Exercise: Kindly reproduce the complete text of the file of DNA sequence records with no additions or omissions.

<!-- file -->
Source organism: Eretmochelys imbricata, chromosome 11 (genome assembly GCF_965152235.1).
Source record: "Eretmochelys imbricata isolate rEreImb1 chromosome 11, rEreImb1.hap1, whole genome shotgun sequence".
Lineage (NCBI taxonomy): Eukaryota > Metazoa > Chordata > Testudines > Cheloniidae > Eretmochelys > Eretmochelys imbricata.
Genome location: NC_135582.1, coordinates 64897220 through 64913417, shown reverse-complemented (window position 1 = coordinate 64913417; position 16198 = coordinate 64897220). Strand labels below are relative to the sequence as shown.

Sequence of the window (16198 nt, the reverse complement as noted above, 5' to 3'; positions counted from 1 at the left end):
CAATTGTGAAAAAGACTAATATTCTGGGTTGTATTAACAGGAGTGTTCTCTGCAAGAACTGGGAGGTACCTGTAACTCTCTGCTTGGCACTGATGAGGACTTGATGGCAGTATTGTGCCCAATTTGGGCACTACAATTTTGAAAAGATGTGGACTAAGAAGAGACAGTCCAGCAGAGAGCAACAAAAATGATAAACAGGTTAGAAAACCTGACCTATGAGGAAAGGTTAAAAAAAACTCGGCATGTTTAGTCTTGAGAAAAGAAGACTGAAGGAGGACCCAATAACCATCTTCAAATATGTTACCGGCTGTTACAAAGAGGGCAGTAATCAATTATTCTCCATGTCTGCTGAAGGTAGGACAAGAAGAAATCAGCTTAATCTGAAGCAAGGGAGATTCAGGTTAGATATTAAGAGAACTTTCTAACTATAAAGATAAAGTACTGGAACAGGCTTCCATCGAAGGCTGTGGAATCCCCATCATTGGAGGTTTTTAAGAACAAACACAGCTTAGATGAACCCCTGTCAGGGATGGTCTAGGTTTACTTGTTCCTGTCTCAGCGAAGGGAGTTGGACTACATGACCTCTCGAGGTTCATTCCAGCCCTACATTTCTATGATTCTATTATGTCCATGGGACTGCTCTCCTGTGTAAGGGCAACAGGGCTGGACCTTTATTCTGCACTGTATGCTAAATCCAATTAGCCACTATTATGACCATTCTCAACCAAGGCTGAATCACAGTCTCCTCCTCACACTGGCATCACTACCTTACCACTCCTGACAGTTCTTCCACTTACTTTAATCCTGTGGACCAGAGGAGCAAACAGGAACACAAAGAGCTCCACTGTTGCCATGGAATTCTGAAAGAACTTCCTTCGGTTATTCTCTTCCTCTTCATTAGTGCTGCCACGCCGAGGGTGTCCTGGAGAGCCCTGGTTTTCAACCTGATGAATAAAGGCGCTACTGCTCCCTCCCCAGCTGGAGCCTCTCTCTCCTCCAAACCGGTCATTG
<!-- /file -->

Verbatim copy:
Source organism: Eretmochelys imbricata, chromosome 11 (genome assembly GCF_965152235.1).
Source record: "Eretmochelys imbricata isolate rEreImb1 chromosome 11, rEreImb1.hap1, whole genome shotgun sequence".
Lineage (NCBI taxonomy): Eukaryota > Metazoa > Chordata > Testudines > Cheloniidae > Eretmochelys > Eretmochelys imbricata.
Genome location: NC_135582.1, coordinates 64897220 through 64913417, shown reverse-complemented (window position 1 = coordinate 64913417; position 16198 = coordinate 64897220). Strand labels below are relative to the sequence as shown.

Sequence of the window (16198 nt, the reverse complement as noted above, 5' to 3'; positions counted from 1 at the left end):
CAATTGTGAAAAAGACTAATATTCTGGGTTGTATTAACAGGAGTGTTCTCTGCAAGAACTGGGAGGTACCTGTAACTCTCTGCTTGGCACTGATGAGGACTTGATGGCAGTATTGTGCCCAATTTGGGCACTACAATTTTGAAAAGATGTGGACTAAGAAGAGACAGTCCAGCAGAGAGCAACAAAAATGATAAACAGGTTAGAAAACCTGACCTATGAGGAAAGGTTAAAAAAAACTCGGCATGTTTAGTCTTGAGAAAAGAAGACTGAAGGAGGACCCAATAACCATCTTCAAATATGTTACCGGCTGTTACAAAGAGGGCAGTAATCAATTATTCTCCATGTCTGCTGAAGGTAGGACAAGAAGAAATCAGCTTAATCTGAAGCAAGGGAGATTCAGGTTAGATATTAAGAGAACTTTCTAACTATAAAGATAAAGTACTGGAACAGGCTTCCATCGAAGGCTGTGGAATCCCCATCATTGGAGGTTTTTAAGAACAAACACAGCTTAGATGAACCCCTGTCAGGGATGGTCTAGGTTTACTTGTTCCTGTCTCAGCGAAGGGAGTTGGACTACATGACCTCTCGAGGTTCATTCCAGCCCTACATTTCTATGATTCTATTATGTCCATGGGACTGCTCTCCTGTGTAAGGGCAACAGGGCTGGACCTTTATTCTGCACTGTATGCTAAATCCAATTAGCCACTATTATGACCATTCTCAACCAAGGCTGAATCACAGTCTCCTCCTCACACTGGCATCACTACCTTACCACTCCTGACAGTTCTTCCACTTACTTTAATCCTGTGGACCAGAGGAGCAAACAGGAACACAAAGAGCTCCACTGTTGCCATGGAATTCTGAAAGAACTTCCTTCGGTTATTCTCTTCCTCTTCATTAGTGCTGCCACGCCGAGGGTGTCCTGGAGAGCCCTGGTTTTCAACCTGATGAATAAAGGCGCTACTGCTCCCTCCCCAGCTGGAGCCTCTCTCTCCTCCAAACCGGTCATTG